“You can imagine it quite a bit like real-world tailoring,” said Grover, as he described the complex process of using 3D software to design and apply digital clothes to characters created elsewhere at the studio. “We have virtual fabric that we’ll kind of draft the patterns in, and then we’ll sew all the seams together virtually, connect all the geometry, and then we can drape it around the character. Then we give it mathematical parameters on how it should bend and fold.”

Grover explained that part of the challenge when working with digital clothing is making sure that the virtual clothes understand how to shape around the characters and not just pass right through them. Pixar has spent several years refining a technique called collision detection, whereby the digital cloth is able to sense the body inside it.

Grover has specialized in digital clothing since he started his career at Pixar 10 years ago. After developing his skills in clothing design at BYU — then considered one of the more difficult tasks in CGI — Grover landed an internship at Pixar. At the time, Grover said, “(Pixar) kind of had (its) pipeline up and running,” using early digital clothing processes on films such as “The Incredibles” and “Ratatouille.” But in the time since, as Grover has worked on films including “Brave” and “Inside Out,” he’s seen a lot of change for the better.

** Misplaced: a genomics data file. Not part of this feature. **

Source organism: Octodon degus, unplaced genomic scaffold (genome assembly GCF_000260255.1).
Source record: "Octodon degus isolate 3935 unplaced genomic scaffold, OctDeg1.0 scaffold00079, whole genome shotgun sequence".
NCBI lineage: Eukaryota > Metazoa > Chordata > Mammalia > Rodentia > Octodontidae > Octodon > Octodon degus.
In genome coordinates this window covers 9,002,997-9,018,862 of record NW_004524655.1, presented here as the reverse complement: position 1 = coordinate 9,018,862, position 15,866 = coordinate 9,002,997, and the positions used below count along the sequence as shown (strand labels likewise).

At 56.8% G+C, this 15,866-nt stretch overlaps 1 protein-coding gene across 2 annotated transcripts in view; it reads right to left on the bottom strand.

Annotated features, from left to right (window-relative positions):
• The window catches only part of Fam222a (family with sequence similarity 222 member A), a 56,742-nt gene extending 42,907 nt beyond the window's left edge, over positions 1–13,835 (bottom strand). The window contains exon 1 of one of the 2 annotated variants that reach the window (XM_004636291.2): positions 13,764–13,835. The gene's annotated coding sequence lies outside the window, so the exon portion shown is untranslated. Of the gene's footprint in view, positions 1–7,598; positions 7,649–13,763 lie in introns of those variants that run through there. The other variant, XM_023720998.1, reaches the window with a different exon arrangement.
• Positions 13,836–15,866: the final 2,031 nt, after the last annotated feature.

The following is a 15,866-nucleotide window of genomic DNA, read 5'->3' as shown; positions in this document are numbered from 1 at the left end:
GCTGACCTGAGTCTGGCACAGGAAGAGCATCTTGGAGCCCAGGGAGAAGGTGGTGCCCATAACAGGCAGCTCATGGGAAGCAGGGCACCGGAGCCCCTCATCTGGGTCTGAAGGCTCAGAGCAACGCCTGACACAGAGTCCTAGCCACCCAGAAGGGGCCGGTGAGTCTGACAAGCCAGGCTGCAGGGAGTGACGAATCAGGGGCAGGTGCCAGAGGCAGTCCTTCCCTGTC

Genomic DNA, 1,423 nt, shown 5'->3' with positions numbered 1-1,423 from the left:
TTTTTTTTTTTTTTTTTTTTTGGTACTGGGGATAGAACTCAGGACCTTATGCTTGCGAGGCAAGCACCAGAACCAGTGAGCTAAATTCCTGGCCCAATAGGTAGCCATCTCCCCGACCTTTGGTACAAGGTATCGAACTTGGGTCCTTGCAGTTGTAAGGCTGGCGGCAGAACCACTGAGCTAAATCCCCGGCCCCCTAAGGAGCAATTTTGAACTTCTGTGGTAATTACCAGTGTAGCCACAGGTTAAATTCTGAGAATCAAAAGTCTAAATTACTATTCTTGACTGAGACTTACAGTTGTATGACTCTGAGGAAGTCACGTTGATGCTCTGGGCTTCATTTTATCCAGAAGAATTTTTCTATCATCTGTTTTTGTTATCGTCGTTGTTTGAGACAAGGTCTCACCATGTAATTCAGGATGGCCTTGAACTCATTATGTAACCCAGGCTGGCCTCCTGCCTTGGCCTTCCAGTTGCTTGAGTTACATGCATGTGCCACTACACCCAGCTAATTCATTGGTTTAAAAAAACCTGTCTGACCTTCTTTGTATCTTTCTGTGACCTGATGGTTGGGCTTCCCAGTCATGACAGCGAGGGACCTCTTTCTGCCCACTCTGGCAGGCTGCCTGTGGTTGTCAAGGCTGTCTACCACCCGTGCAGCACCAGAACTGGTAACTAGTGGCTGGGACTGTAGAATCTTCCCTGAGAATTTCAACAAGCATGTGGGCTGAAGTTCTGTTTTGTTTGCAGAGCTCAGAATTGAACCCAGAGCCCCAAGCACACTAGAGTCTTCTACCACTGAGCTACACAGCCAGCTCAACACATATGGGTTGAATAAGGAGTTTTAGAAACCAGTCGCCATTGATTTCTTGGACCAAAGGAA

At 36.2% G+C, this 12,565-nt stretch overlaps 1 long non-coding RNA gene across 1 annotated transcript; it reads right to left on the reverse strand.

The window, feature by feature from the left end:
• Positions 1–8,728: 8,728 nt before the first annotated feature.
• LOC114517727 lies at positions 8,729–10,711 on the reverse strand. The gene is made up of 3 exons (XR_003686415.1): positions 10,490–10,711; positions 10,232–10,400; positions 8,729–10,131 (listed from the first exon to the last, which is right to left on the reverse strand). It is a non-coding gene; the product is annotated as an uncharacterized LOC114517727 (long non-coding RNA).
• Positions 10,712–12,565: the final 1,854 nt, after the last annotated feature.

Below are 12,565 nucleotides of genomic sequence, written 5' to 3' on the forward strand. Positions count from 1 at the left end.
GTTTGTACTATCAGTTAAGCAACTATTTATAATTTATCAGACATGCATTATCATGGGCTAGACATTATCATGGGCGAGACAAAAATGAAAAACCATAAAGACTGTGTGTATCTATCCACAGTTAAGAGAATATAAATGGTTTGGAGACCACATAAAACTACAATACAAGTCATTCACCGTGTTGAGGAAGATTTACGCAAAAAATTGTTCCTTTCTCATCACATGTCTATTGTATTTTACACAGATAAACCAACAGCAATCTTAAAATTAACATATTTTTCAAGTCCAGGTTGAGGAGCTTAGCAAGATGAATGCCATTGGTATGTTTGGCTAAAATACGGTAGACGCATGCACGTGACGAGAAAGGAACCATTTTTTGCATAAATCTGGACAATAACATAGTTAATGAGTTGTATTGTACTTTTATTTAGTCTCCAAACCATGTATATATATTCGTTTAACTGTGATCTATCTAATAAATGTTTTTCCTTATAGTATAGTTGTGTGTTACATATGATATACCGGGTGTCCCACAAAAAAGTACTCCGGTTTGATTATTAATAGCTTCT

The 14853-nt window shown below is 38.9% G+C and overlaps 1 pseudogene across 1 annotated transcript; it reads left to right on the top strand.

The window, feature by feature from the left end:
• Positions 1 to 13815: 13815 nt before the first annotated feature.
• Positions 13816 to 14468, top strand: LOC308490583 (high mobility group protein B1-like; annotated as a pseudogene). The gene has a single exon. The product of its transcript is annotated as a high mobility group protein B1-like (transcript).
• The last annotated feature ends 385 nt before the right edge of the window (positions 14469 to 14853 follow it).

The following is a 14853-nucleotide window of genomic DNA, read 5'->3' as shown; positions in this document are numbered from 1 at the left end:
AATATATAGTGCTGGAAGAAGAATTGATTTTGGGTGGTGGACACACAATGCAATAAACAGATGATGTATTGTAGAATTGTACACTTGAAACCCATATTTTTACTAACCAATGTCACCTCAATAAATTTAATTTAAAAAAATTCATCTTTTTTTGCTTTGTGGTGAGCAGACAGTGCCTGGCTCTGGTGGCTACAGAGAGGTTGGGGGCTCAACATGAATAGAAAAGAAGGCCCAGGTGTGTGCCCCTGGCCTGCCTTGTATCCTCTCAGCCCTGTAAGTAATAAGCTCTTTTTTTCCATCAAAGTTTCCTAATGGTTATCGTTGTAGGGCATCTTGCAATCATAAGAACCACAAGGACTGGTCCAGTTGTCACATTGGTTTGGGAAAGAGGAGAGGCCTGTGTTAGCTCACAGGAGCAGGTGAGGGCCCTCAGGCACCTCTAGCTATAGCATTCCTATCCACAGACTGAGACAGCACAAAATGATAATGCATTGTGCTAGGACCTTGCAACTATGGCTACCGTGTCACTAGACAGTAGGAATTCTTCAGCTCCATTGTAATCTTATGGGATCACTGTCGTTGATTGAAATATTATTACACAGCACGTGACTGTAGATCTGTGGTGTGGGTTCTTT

“The advances since then have been staggering,” he said. “Especially on 'Coco.'”

The tailoring lead job is a satisfying fusion of Grover’s background in both art and computers — he originally went into computer science programming as a BYU undergrad — but his job isn’t all ones and zeroes. Since “Coco’s” visual aesthetic was inspired by Mexican culture, specifically the annual Dio de los Muertos celebration, Pixar also employed a group of Mexican culture consultants to help ensure the accuracy of “Coco’s” on-screen product. Grover and his team were able to draw on a wealth of input and research to make their work look as authentic as possible.

Grover’s hopes for the final product, which he described as “a love letter to Mexico,” are twofold. First, he hopes that seeing the film will help audiences gain “an appreciation for the Mexican culture and the holiday.”

But Grover also hopes that viewers will gain a deeper appreciation for their own ancestors, specifically “how they have shaped who you are, even though they’re not around.”